There are three types of musicians in this world:
- Those that only make music because they enjoy doing so, and have no desire to showcase their talents or make a name for themselves.
- Those that enjoy making music, and want to turn that passion into a career.
- Those that do music simply because they're good at it and see it as a way to make money. They've lost the passion for the art down at some point, or they never really had it in the first place.
If you fall into the first category, this article isn't really for you. If you fall into the seconds category (nice) or the third (it's unfortunate you've lost the passion for the music but it happens), you need to read this article.
As you may or may not know, ‘making it' in the music industry isn't easy. It often takes people a while to get their talent to a stage where it's ready to be accepted by their target audience, although this can greatly be sped up with singing lessons, instrument tuition, music production courses and the like.
The good thing about this though, is with enough practice, chances are you can get to a level where you make good music. You'll need someone to teach and help you along the way however, as it's too easy to fall into bad habits. If you're doing something which is turning people off your music but you mistakenly think it's a good thing, you need to have someone there to jump in and tell you it's not. Otherwise you'll keep making the same mistakes, and find it hard to progress and build up your fanbase.
But let's say you've now got a good level of talent, and you feel you can match some of the other musicians in your genre who are doing well for themselves. Your talent alone should be able to get you in front of your target fanbase right? Well, not really. Unless you market yourself, you're not going to get much closer to your goals than when your talent wasn't that high.
But first, if it's your aim to do music professionally, you'll want to check out our free ebook while it's still available:
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The Record Label; An Example Of Why Music Marketing Is Needed
Getting signed to a record label used to mean you'll get someone to help you develop your talent and style, and then when you're ready, a big marketing campaign to spread the word about you. As the shape of the music industry has changed over the years though, so has what the labels will do for artists. Now instead of investing a lot of money developing a talent, their main role is now more or less exclusively marketing.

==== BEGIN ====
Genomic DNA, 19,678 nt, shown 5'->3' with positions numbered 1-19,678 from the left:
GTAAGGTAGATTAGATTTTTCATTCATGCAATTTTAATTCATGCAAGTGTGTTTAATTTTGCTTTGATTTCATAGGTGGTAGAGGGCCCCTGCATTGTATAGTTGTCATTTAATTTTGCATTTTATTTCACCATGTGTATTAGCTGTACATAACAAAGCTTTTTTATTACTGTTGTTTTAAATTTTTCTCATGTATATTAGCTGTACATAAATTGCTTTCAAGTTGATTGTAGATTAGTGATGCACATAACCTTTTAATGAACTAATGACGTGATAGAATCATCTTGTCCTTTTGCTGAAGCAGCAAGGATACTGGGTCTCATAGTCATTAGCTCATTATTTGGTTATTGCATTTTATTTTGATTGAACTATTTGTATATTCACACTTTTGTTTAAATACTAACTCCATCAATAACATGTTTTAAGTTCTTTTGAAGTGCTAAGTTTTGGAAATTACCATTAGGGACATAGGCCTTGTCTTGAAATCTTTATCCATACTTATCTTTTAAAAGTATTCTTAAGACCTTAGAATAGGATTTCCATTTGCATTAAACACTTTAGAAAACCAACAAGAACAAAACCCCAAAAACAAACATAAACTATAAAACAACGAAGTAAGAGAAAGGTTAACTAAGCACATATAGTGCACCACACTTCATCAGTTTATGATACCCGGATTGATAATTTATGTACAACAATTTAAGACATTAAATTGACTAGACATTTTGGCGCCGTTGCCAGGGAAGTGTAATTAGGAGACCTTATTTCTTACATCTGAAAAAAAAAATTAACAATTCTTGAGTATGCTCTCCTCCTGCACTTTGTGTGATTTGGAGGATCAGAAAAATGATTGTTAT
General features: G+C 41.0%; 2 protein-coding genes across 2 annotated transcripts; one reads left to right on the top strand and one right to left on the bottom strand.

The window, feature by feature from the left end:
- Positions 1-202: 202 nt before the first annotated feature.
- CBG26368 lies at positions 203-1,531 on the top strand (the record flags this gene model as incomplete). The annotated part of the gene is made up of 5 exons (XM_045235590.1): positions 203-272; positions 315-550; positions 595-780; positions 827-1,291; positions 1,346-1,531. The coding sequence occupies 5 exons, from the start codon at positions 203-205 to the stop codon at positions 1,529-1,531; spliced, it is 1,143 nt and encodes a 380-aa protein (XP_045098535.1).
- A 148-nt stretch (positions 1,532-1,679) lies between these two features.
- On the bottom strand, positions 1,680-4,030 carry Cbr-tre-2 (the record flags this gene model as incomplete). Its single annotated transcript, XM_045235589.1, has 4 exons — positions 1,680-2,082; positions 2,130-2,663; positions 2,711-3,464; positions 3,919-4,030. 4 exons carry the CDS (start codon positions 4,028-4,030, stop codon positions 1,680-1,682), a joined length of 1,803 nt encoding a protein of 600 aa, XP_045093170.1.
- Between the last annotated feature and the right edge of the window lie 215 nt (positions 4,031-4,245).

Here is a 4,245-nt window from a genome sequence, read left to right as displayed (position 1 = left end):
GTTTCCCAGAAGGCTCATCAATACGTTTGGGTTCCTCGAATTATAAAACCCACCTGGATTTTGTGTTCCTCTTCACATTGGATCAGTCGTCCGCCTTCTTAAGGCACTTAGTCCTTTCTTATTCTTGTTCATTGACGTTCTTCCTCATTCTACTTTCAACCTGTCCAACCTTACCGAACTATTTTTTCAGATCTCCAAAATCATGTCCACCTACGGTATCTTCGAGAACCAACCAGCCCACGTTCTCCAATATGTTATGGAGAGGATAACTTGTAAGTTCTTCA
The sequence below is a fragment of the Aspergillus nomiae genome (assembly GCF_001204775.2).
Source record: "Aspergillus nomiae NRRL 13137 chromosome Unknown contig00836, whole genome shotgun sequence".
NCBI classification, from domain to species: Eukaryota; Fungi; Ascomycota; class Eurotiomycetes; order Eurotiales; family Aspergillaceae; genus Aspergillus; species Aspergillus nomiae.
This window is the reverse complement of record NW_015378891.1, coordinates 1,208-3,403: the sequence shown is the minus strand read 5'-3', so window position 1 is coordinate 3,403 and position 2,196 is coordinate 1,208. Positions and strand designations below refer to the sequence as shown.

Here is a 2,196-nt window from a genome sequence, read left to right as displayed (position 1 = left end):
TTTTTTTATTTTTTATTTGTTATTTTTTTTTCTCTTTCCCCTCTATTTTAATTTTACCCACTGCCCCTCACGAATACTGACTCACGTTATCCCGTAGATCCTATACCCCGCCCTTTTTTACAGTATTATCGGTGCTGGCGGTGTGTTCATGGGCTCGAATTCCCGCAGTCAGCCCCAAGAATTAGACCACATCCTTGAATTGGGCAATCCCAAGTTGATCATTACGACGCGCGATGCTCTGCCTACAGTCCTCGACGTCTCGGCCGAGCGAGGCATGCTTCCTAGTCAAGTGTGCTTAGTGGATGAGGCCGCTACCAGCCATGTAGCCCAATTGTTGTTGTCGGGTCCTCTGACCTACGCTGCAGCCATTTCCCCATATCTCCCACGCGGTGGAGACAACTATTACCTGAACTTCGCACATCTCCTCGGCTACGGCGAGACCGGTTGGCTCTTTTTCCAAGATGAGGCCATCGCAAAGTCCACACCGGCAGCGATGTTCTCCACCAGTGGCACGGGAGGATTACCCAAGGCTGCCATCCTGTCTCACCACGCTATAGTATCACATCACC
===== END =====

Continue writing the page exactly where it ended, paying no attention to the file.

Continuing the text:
Record labels know marketing is essential for creating a big act; you should probably do the same – Tweet This.
Yes there's always the exception to this rule, but generally labels these days will only sign a act if they already have a good level of talent and they have some kind of momentum behind them. This momentum is caused by you marketing yourself.
But why have record labels switched to almost exclusively marketing the acts they find rather than finding and developing acts with potential? Simple, because that's where the money is! They know that if they pick up a act who already has a proven fanbase, they can invest more money into marketing them (which the artists often couldn't afford by themselves), get them out there to more people, and make money off the back of this exposure. For them, effective marketing is what gives them the biggest return on their investment!
So Do You Need A Record Label Before You Can Start Marketing Yourself?
No, not at all. The only reason I mentioned a record label is because I wanted you to see how important marketing your music really is. I've mentioned this a lot on this site, but it sometimes gets lost among the other things I advise. That said, marketing is one of the most important thing you should be doing in terms of the business side of music, so I wanted to make this point clear.
Now I know it's easy to give excuses for why you don't start the marketing side of things when you can.
“It's too difficult for me, I just want to focus on making music.”
Well remember at the start of this article, I said if you only make music for the fun of it and didn't want to ‘make it' as a musician this article isn't for you. Just for the fact that you've carried on reading this far, I know that you do want to make yourself a successful musician. Therefore, the above is only an excuse for why you don't get started with the marketing stage of things.
Stop making excuses and do what needs to be done!
Marketing doesn't need to be difficult, there are plenty of guides on this site which help you understand it all and put it into practice. In fact, marketing can actually be quite fun!
“I don't think it's needed, if I have enough talent people will find out about me anyway.”
If marketing wasn't important, why would the marketing of musicians be the main overall job of most record labels? And if talented acts were easily found without any marketing, why are there so many talented musicians who want to become a star but never do?
Unfortunately, it doesn't work like this. There's no formula which goes ‘more talent = the more you're known'. It would be nice if there was, but there isn't.
If you haven't already been marketing your music, or have been but not on a serious level, I hope this article has shown you why you need to start doing so. Music marketing doesn't have to be difficult, but it will help you a lot in terms of becoming the successful musician you want to be.
But what if you're not sure how to get started with marketing? What if you want someone to guide you through it all and show you what the right things to be doing are? Well then you may find my music marketing course the IMA Music Business Academy useful. It's a course that hundreds of musicians have been through, and one that's helped empower them to market their music properly and effectively. Check it out and see if it can also help you.